One November morning, Maine songwriter Dustin Saucier sat on his bed in his Bangor home, hit record and performed an acoustic cover of a song by Sunny Day Real Estate, a little-known ‘90s rock band from Seattle with a cult following.
He posted the video to Facebook.
“Loved it! Great cover for a gray day like today,” one friend commented.
“This is sick and you are dope,” said another.
Sharing music has been a typical coping mechanism for those yearning to stay in touch during the pandemic. For Saucier, a 34-year-old from the small Aroostook County town of Fort Fairfield, sharing music has helped him find his closest friends. But it has a higher purpose now.
As the world broke down this spring, Saucier’s health went with it.
In May, a doctor told him that his kidneys were headed toward failure, echoing his family’s history of renal disease. He was laid off from work in July and moved in with his mother in Bangor in August.
In September, he started a regimen of dialysis.
Two weeks later, he got his first bill — $33,556 for five days of treatments. He later realized that it would be covered by MaineCare, but the weight of the situation hit Saucier like a ton of bricks.
Saucier needs a kidney. He’s living with an advanced chronic kidney disease, and needs dialysis three days a week, an exhausting treatment that can take him a day to recover from. But the dialysis treatments are just a Band-Aid. The way he puts it, a transplant will be necessary to live a normal life again.
Like so much, the coronavirus has complicated that effort. The pandemic has negatively impacted organ donation and transplantation in countries with high rates of COVID-19 infection, including the U.S.
Saucier has been an active musician in Portland since he moved there 15 years ago. He’s fronted indie-rock bands Cape Cannons, Arms Against the Sea and many others, and headed the “Emo Night” of live cover songs at local stages.
Anchored by this extensive resume as a live performer and bandleader, it felt natural this summer to livestream concerts online and post videos of himself playing covers — artists like Weezer, Mazzy Star, Jimmy Eat World. They were a way to maintain his mental health during a medical scare and a grueling lockdown. But he soon realized that sharing music had higher importance than simply staying in touch. As he and his doctors search for a donor, anything that helps him stay in the public eye could be lifesaving work.
“I decided that it would also be a great platform for me to spread the word about my need,” Saucier said, adding that posting himself playing music returned him to what made him happy in a time of hard distractions, including his father’s death in September as he started treatments.
His O-positive blood type typically requires a donor with the same blood type, according to the National Kidney Foundation, but Saucier has advocated for people of all blood types to make donations, which can help with his transplant.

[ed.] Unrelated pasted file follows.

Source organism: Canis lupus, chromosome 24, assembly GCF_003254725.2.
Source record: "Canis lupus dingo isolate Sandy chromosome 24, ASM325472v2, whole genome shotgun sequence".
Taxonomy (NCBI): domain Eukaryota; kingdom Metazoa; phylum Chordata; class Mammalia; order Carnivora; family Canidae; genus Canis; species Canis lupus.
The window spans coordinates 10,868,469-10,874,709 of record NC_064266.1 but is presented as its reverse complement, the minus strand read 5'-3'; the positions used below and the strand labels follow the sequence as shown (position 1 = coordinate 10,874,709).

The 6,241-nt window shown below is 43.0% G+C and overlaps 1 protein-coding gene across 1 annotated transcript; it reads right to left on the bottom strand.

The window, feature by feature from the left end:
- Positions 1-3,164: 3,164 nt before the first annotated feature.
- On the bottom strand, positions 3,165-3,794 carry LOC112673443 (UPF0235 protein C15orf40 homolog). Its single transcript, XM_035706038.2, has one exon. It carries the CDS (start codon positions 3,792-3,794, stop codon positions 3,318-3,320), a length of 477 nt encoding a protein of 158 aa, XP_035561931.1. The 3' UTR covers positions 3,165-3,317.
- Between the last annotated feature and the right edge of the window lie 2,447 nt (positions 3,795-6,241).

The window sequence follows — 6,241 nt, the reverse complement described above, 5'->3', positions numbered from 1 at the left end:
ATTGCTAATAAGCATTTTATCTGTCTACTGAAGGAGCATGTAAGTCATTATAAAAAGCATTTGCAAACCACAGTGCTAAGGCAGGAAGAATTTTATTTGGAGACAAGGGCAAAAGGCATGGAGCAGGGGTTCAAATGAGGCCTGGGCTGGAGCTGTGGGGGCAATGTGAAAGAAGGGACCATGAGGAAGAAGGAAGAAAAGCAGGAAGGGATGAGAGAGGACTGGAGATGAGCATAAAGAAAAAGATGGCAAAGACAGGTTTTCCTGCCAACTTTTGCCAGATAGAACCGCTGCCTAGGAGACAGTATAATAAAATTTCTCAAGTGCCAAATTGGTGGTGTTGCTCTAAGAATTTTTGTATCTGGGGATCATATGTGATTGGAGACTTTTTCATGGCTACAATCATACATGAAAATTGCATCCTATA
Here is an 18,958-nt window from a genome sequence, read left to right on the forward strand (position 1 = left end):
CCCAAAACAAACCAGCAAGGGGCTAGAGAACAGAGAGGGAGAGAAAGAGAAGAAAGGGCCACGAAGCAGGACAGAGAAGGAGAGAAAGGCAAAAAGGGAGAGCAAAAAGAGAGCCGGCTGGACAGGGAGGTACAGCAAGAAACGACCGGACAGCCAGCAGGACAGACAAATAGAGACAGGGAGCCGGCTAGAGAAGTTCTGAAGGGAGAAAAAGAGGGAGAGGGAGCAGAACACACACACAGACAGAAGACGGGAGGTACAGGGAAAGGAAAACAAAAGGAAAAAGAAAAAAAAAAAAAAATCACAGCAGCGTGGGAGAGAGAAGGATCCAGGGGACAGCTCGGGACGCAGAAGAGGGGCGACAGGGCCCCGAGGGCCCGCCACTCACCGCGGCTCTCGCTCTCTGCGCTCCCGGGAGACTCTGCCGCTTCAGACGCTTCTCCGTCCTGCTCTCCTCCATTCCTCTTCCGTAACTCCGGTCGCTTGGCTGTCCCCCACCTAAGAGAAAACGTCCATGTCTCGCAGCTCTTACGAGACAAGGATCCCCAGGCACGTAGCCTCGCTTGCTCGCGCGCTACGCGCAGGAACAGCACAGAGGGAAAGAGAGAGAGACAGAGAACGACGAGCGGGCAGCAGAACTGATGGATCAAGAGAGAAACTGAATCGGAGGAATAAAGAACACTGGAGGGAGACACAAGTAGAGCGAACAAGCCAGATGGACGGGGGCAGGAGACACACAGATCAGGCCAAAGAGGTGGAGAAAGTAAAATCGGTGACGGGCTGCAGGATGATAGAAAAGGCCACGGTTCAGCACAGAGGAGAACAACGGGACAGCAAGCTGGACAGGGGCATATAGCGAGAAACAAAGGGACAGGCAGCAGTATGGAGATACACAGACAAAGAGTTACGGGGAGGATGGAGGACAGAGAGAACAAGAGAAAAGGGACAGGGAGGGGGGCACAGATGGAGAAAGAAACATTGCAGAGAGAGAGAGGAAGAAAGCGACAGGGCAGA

Saucier has also battled type 1 diabetes since he was diagnosed at the age of 11, a span of time over which the cost of insulin has nearly tripled. The cost of insulin and other prescription drugs were a major plank during the Democratic primary season when several candidates used them as a plank to support Medicare For All, but analysts say other health care issues are likelier to dominate President-Elect Joe Biden’s first term.
For Saucier, it’s been nearly impossible to keep up.
“There were a couple of instances where I would not have prescription coverage and would either have to ration my insulin or pay upward of $300 for a 30-day supply of just one type. Most diabetics take two,” Saucier said.
“Oftentimes I would have to choose between a doctor’s visit or paying for groceries and utilities,” he said.
Exhausted from dialysis, he’s unable to work and is still in debt.
Despite a pandemic that has devastated the live music industry, music remains a respite for Saucier. And he has hope.
Seen as a leader in the Portland music scene for more than a decade, the artist has found support in a number of friends.
John Nels Blanchette, a fellow Portland musician who grew up a couple towns away in Aroostook County, livestreamed a fundraiser concert of his own last week, soliciting donations to help with Saucier’s medical bills and other life expenses while he’s laid up.
Saucier deserves it, he reckons. Blanchette considers him one of the most underappreciated musicians in the state, with a personality to match. He recalls a time years ago when he needed to get home to Fort Kent for an emergency and didn’t have a car.
Saucier drove him there and back — a 12-hour trip.
“He’s one of those human beings who honestly believes in paying it forward,” Blanchette said. “I love the guy.”